Gibson, like the rest of Scotland County, is plagued by criminal activity. Folks feel threatened and are keeping sidearms handy both at home and while out and about. It’s a dangerous, potentially explosive situation.
Official crime statistics don’t portray the actual depth of the problem, as victims often don’t bother to report crimes because they know nothing will be done. Those making insurance claims must of course file a police report.
Gibson contracts with the Scotland County Sheriff’s Department to provide Law Enforcement Services. The last Sheriff’s election saw incumbent Shep Jones tossed out in favor of retired State Trooper Ralph Kersey in what can only be described as a spirited race.
After having made numerous promises, Kersey started out on a positive note, but things have since stalled out and citizens increasingly sense his department is not committed to or capable of addressing crime.
A recent Laurinburg Exchange article highlighted some of Gibson’s growing concerns. We ourselves have experienced such problems and attended several Sheriff Department events purportedly designed to assist the community.
We came away with the distinct impression that Officers didn’t understand or care, and quite frankly, didn’t appear to be up to the task anyway. Such canned events were obviously for public relations purposes only.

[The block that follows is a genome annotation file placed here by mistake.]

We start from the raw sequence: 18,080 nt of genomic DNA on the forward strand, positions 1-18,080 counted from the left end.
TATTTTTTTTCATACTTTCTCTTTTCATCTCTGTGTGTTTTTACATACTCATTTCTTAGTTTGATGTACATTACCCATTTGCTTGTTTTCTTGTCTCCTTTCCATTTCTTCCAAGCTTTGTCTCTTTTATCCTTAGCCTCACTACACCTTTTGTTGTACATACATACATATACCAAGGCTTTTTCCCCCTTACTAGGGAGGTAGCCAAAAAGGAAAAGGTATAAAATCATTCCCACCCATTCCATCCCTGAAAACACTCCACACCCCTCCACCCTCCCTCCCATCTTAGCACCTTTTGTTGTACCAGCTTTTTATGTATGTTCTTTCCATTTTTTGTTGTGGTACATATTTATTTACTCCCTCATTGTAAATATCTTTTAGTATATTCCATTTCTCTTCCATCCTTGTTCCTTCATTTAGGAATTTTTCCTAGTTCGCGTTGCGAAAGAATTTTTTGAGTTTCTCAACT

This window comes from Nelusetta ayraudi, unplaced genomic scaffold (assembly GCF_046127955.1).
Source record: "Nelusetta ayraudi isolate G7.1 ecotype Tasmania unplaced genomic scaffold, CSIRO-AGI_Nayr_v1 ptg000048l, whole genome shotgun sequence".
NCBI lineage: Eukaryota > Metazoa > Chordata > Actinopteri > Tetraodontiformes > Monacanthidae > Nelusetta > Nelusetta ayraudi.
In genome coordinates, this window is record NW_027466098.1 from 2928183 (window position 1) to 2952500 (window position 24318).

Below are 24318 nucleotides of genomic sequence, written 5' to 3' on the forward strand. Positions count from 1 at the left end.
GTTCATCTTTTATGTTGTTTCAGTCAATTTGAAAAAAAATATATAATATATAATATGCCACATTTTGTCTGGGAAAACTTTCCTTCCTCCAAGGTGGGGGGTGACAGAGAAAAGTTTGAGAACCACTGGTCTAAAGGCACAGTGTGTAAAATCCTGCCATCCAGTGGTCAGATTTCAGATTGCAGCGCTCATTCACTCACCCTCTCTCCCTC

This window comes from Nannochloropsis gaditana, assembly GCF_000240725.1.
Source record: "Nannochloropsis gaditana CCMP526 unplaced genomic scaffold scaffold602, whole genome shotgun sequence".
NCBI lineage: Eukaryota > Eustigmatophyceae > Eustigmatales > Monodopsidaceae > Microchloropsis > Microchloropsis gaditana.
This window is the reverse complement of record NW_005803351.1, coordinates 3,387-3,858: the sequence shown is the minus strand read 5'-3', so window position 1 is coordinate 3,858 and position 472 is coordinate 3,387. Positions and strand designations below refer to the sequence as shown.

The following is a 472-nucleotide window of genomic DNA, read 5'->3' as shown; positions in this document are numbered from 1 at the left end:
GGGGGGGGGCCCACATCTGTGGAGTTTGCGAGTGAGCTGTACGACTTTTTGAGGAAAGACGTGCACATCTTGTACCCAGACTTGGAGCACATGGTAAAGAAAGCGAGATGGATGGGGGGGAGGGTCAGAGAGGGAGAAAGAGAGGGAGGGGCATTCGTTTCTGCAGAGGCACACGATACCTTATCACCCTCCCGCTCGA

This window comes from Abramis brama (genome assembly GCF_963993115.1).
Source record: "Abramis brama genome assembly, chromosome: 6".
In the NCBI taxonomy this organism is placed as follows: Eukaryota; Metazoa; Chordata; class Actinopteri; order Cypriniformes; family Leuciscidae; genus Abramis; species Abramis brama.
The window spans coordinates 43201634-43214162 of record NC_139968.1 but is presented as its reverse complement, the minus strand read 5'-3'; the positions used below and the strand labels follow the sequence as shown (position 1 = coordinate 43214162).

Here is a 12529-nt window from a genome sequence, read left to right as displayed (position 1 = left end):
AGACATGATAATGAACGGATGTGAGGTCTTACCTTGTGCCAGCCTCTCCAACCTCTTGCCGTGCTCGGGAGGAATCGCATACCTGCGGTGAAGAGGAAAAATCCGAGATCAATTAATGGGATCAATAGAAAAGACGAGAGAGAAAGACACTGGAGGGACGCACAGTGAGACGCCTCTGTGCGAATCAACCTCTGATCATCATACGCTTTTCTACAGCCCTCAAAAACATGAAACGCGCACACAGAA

Like others, we eventually stopped going, and despite repeated efforts to contact Sheriff Kersey regarding our concerns, we never heard back. We’d met Sheriff Kersey previously, and while he seems like a nice guy, it appears he’s out of his league as County Sheriff.
The question before Gibson now is how do citizens, property owners and taxpayers receive the services they’re already paying for and desperately need but simply not getting?
The following article lays out a solution that towns all across America are now considering and beginning to embrace. It’s a big step, but one that actually appears to work.
“Are police necessary? Although this existential question often produces a knee-jerk ‘of course they are, who would protect us?’ a growing call for the abolition of police — and working examples to back it up — deserves more than scornful dismissal, particularly amid epidemic-level violence by agents of the State.” Read more…
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